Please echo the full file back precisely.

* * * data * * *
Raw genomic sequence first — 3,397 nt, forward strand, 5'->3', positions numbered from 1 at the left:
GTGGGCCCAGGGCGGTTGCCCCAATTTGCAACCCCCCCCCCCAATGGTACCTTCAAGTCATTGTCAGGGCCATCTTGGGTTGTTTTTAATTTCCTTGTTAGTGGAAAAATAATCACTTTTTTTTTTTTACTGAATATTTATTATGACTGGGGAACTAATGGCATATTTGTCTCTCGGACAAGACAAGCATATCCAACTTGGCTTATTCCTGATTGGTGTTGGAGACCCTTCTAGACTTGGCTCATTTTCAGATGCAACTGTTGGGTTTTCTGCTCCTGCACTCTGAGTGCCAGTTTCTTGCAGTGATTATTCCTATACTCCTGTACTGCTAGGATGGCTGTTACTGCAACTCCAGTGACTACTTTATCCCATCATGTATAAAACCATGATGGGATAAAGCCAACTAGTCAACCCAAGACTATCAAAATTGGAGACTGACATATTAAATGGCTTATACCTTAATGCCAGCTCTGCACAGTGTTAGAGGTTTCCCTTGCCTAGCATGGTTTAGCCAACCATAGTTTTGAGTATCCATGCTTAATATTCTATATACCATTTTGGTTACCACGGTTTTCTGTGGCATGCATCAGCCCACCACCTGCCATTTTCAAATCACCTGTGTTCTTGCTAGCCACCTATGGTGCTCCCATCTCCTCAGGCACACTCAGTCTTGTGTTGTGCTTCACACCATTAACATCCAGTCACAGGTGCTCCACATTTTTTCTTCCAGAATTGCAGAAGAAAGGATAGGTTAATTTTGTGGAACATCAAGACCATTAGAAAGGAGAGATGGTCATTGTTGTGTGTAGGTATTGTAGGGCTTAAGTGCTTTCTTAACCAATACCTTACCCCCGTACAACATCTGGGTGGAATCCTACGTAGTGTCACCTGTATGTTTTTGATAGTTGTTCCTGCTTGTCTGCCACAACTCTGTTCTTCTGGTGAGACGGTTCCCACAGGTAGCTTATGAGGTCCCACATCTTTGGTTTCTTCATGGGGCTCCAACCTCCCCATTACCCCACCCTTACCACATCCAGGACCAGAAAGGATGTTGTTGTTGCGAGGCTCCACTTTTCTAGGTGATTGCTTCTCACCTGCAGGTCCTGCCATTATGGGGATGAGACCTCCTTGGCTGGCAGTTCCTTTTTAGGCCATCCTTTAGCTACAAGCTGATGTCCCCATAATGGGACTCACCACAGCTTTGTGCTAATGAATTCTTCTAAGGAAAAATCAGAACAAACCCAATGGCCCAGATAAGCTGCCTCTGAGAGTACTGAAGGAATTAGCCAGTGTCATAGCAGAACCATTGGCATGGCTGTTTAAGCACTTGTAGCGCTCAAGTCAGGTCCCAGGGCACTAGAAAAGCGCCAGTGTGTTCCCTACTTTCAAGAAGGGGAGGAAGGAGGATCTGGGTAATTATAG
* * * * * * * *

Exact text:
Raw genomic sequence first — 3,397 nt, forward strand, 5'->3', positions numbered from 1 at the left:
GTGGGCCCAGGGCGGTTGCCCCAATTTGCAACCCCCCCCCCCAATGGTACCTTCAAGTCATTGTCAGGGCCATCTTGGGTTGTTTTTAATTTCCTTGTTAGTGGAAAAATAATCACTTTTTTTTTTTTACTGAATATTTATTATGACTGGGGAACTAATGGCATATTTGTCTCTCGGACAAGACAAGCATATCCAACTTGGCTTATTCCTGATTGGTGTTGGAGACCCTTCTAGACTTGGCTCATTTTCAGATGCAACTGTTGGGTTTTCTGCTCCTGCACTCTGAGTGCCAGTTTCTTGCAGTGATTATTCCTATACTCCTGTACTGCTAGGATGGCTGTTACTGCAACTCCAGTGACTACTTTATCCCATCATGTATAAAACCATGATGGGATAAAGCCAACTAGTCAACCCAAGACTATCAAAATTGGAGACTGACATATTAAATGGCTTATACCTTAATGCCAGCTCTGCACAGTGTTAGAGGTTTCCCTTGCCTAGCATGGTTTAGCCAACCATAGTTTTGAGTATCCATGCTTAATATTCTATATACCATTTTGGTTACCACGGTTTTCTGTGGCATGCATCAGCCCACCACCTGCCATTTTCAAATCACCTGTGTTCTTGCTAGCCACCTATGGTGCTCCCATCTCCTCAGGCACACTCAGTCTTGTGTTGTGCTTCACACCATTAACATCCAGTCACAGGTGCTCCACATTTTTTCTTCCAGAATTGCAGAAGAAAGGATAGGTTAATTTTGTGGAACATCAAGACCATTAGAAAGGAGAGATGGTCATTGTTGTGTGTAGGTATTGTAGGGCTTAAGTGCTTTCTTAACCAATACCTTACCCCCGTACAACATCTGGGTGGAATCCTACGTAGTGTCACCTGTATGTTTTTGATAGTTGTTCCTGCTTGTCTGCCACAACTCTGTTCTTCTGGTGAGACGGTTCCCACAGGTAGCTTATGAGGTCCCACATCTTTGGTTTCTTCATGGGGCTCCAACCTCCCCATTACCCCACCCTTACCACATCCAGGACCAGAAAGGATGTTGTTGTTGCGAGGCTCCACTTTTCTAGGTGATTGCTTCTCACCTGCAGGTCCTGCCATTATGGGGATGAGACCTCCTTGGCTGGCAGTTCCTTTTTAGGCCATCCTTTAGCTACAAGCTGATGTCCCCATAATGGGACTCACCACAGCTTTGTGCTAATGAATTCTTCTAAGGAAAAATCAGAACAAACCCAATGGCCCAGATAAGCTGCCTCTGAGAGTACTGAAGGAATTAGCCAGTGTCATAGCAGAACCATTGGCATGGCTGTTTAAGCACTTGTAGCGCTCAAGTCAGGTCCCAGGGCACTAGAAAAGCGCCAGTGTGTTCCCTACTTTCAAGAAGGGGAGGAAGGAGGATCTGGGTAATTATAG